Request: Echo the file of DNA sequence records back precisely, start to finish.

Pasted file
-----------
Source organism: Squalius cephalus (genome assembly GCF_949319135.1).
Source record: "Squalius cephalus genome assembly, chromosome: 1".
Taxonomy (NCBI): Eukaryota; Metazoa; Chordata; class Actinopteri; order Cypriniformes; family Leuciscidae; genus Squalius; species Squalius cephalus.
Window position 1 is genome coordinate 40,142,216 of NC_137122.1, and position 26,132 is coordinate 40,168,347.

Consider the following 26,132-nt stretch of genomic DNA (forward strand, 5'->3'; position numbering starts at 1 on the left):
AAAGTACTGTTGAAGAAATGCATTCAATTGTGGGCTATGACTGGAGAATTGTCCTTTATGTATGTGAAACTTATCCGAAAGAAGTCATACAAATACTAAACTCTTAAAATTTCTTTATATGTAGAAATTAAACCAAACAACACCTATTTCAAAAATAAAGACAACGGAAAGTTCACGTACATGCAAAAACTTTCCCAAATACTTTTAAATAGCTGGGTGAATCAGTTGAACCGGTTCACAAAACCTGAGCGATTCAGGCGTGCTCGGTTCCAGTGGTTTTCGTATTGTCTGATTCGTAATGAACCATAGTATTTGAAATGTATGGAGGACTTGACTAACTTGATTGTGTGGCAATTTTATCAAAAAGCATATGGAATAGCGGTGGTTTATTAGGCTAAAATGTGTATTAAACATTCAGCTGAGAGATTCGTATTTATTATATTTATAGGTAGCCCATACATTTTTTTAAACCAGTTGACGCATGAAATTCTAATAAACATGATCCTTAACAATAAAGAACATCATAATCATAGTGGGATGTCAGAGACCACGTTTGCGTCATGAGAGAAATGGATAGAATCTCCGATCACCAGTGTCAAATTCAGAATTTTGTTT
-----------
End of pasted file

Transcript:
Source organism: Squalius cephalus (genome assembly GCF_949319135.1).
Source record: "Squalius cephalus genome assembly, chromosome: 1".
Taxonomy (NCBI): Eukaryota; Metazoa; Chordata; class Actinopteri; order Cypriniformes; family Leuciscidae; genus Squalius; species Squalius cephalus.
Window position 1 is genome coordinate 40,142,216 of NC_137122.1, and position 26,132 is coordinate 40,168,347.

Consider the following 26,132-nt stretch of genomic DNA (forward strand, 5'->3'; position numbering starts at 1 on the left):
AAAGTACTGTTGAAGAAATGCATTCAATTGTGGGCTATGACTGGAGAATTGTCCTTTATGTATGTGAAACTTATCCGAAAGAAGTCATACAAATACTAAACTCTTAAAATTTCTTTATATGTAGAAATTAAACCAAACAACACCTATTTCAAAAATAAAGACAACGGAAAGTTCACGTACATGCAAAAACTTTCCCAAATACTTTTAAATAGCTGGGTGAATCAGTTGAACCGGTTCACAAAACCTGAGCGATTCAGGCGTGCTCGGTTCCAGTGGTTTTCGTATTGTCTGATTCGTAATGAACCATAGTATTTGAAATGTATGGAGGACTTGACTAACTTGATTGTGTGGCAATTTTATCAAAAAGCATATGGAATAGCGGTGGTTTATTAGGCTAAAATGTGTATTAAACATTCAGCTGAGAGATTCGTATTTATTATATTTATAGGTAGCCCATACATTTTTTTAAACCAGTTGACGCATGAAATTCTAATAAACATGATCCTTAACAATAAAGAACATCATAATCATAGTGGGATGTCAGAGACCACGTTTGCGTCATGAGAGAAATGGATAGAATCTCCGATCACCAGTGTCAAATTCAGAATTTTGTTT